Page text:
First Publication of 2022!

Despite quite a few hurdles, 2021 was a successful year of research for our lab, and we had five different papers published! To start off another productive year in 2022, our latest paper was published in the Journal of Speech, Language, and Hearing Research:

Meemann, K., & Smiljanic, R. (2022). Intelligibility of Noise-Adapted and Clear Speech in Energetic and Informational Maskers for Native and Non-native Listeners. Journal of Speech, Language, and Hearing Research. https://doi.org/10.1044/2021_JSLHR-21-00175

Read the full-text here, or head over to our publications page to see even more of our work!

181st ASA meeting

Seattle had some rainy winter weather, but indoors, everyone enjoyed being in person again to meet and discuss their work! Zhe-Chen presented “Speakers coarticulate less when facing real and imagined communicative difficulties: An analysis of read and spontaneous speech from the LUCID corpus.” and Rajka presented a talk on “Speech Communication: Talkers, listeners and signals.” We even ran into some lab alumni: so proud of Kevin and Jai’s graduate work!!

Wrapping up a unique semester

Spring 2020 was uniquely challenging and nothing like what we had imagined due to the pandemic. Fortunately, everyone in our lab was mostly healthy. Our regular Zoom meetings allowed us to maintain discussions about science and research moving forward, but most importantly lifted everyones’ spirit and strengthened our group during these challenging times. We obviously went all out to remotely celebrate in Zoom the conclusion of a semester like no other. Featuring wall decor made by Marlo, silly hats, and a song written and interpreted by Sarah Ransom-Laud. Congrats to the four lab members who are graduating this semester (who were with us for several years and will be greatly missed): Frida Ballard, Gabby Shaddock, Riley Prudent and (Dr.!) Sandie Keerstock. And congrats to everyone for holding on!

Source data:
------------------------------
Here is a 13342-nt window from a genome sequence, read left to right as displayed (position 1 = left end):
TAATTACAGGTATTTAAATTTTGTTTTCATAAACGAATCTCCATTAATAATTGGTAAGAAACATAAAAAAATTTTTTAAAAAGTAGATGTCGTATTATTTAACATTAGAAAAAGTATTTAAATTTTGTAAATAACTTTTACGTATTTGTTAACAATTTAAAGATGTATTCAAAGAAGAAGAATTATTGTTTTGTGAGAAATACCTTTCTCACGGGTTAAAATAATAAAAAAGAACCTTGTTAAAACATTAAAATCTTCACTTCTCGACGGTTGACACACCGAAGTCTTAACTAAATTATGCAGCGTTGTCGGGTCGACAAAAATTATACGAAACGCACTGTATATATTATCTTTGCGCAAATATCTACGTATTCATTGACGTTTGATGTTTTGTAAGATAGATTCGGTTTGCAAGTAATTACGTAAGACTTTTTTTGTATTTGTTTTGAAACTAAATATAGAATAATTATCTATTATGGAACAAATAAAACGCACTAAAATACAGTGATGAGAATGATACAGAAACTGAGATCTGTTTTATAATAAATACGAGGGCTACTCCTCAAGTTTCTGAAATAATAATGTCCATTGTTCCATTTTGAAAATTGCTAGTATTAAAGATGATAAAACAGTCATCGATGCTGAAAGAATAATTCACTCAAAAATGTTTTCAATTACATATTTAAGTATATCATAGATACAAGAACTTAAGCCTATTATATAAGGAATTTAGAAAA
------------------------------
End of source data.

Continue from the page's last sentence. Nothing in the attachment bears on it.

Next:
Congratulations, Dr. Keerstock!

Sandie successfully defended her dissertation: “Memory for speech of varying intelligibility: Effects of the perception and production of clear speech on recall and recognition memory for native and non-native listeners and talkers” (see the video of her presentation below). Congratulations, Dr. Keerstock!

New publication!

Alcorn, S., Meemann, K., Clopper, C., & Smiljanic, R. (2020). “Acoustic cues and linguistic experience as factors in regional dialect classification.” Journal of the Acoustical Society of America, Special Issue “The Southern United States: Social Factors and Language Variation.” https://doi.org/10.1121/10.0000551